Bluestone has a client list that includes the Shenandoah Electric Cooperative, JMU’s School of Communications Studies, and the Harrisonburg Little League Association.

To help keep up morale, Christian has been working with faculty adviser Isaac Woo on ways to help keep members engaged and producing quality work. “We are discussing how we will make sure to have some bonding time as a firm,” says Woo.

At Ohio Northern University (ONU) in the town of Ada, much of TrueNorth PR’s business interactions were already virtual prior to the coronavirus pandemic, which made it easier for them to adapt to the new personal and professional remote environment.

“This works to our advantage because not much is changing on our end when it comes to working with our clients,” firm director Adam Konscol says. As for the clients themselves, “hopefully there won’t be much of a bump in the road.”

TrueNorth’s client roster has included the PRSSA-sponsored Bateman Case Study Competition, as well as such public service-oriented organizations as the Cystic Fibrosis Awareness Competition and the Patient Advocacy Certification Board. Services they provide include social media content, branding, podcasts and PSAs.

ONU is moving its public relations major from Arts and Sciences to its Dicke College of Business, through which Konscol hopes/expects TrueNorth will attract a broader range of students than those who are mostly public relations focused. As with Capital Vision and Bluestone, TrueNorth plans to turn the obstacles brought on by the coronavirus pandemic into opportunities for and lessons in growth and perseverance that will serve the them long into their careers.

“Public relations professionals are trained to hit curveballs, and living through a pandemic is probably one of the biggest curveballs there is,” Konscol says.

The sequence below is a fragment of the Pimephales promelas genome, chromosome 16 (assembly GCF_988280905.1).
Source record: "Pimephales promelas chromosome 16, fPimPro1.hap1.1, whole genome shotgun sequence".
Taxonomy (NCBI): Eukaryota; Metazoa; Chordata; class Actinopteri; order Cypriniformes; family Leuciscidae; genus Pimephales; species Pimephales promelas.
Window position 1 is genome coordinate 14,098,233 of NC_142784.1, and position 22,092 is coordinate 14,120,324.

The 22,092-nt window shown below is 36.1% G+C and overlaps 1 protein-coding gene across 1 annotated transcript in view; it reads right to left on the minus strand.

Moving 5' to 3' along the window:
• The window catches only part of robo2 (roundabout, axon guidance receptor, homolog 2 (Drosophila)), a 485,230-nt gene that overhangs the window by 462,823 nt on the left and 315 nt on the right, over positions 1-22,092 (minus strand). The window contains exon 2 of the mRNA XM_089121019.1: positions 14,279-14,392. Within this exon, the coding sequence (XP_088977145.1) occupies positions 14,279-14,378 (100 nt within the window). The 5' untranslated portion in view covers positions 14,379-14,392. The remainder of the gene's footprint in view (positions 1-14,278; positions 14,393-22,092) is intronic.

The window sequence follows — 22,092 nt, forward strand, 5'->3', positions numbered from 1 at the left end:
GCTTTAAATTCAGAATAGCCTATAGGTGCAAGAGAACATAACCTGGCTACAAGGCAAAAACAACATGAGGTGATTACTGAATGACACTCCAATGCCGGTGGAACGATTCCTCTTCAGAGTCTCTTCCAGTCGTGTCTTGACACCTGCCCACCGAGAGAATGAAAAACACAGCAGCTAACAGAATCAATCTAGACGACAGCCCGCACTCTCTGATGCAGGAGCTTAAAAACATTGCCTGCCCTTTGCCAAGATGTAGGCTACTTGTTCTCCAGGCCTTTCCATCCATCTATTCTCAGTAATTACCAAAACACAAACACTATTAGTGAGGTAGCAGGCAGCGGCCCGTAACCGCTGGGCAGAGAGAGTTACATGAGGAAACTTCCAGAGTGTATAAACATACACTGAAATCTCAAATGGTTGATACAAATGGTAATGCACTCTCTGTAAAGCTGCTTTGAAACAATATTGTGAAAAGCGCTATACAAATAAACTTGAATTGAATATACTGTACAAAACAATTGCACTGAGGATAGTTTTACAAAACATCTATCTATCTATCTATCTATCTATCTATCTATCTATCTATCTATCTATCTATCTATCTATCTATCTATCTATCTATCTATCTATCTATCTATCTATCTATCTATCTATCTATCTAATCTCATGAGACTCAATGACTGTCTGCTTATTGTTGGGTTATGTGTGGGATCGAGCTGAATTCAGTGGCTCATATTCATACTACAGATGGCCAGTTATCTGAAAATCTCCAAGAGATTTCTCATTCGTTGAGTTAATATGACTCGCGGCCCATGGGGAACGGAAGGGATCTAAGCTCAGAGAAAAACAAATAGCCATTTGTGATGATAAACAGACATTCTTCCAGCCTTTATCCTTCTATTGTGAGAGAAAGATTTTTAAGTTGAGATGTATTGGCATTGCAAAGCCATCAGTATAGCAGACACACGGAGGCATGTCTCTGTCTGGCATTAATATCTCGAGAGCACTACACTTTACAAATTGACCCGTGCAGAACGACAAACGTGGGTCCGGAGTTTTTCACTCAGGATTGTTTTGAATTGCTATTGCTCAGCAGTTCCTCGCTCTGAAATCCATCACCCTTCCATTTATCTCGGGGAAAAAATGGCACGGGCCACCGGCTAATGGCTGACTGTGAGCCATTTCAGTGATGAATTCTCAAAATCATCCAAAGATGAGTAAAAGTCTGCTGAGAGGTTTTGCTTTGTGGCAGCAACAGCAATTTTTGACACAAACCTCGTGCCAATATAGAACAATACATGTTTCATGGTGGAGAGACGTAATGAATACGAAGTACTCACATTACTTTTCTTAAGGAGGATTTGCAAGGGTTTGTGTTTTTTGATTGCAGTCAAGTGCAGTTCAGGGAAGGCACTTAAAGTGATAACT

The takeaway for student-run firms, or any other firm navigating the current crisis, is to make sure that we all remember that we are going through this journey together; to be as clear, concise and transparent as possible when communicating both internally and externally; and to remain as positive as possible.

We all struggle with not really knowing what is going to happen day to day, but we are trained to adapt to situations and I know we will come out of this pandemic with a stronger set of skills that we could have ever imagined.

Rachel Kimmel, 2020–2021 vice president of professional development for PRSSA, is a senior at Ohio Northern University. She is double majoring in communications and public relations with minors in social media and criminal justice.

COMMENT

2 Responses to “How student-run firms are adapting to—and learning from—COVID-19”

    Grace Evans says:

    As a member of a student-run communications firm myself, this inside look into how other firms are adapting to COVID-19 is enlightening and mirrors our situation in Capstone Agency at The University of Alabama as well. As Wendy Phillips mentions, we have had to “let go of previous expectations” and not only learn how to operate fully online, but also create valuable experiences for our members. Our clients are always our top priority, but this fall we have shifted some of our focus to the many ways our agency can improve and grow during this time.
    –Grace Evans, writer/editor for Platform Magazine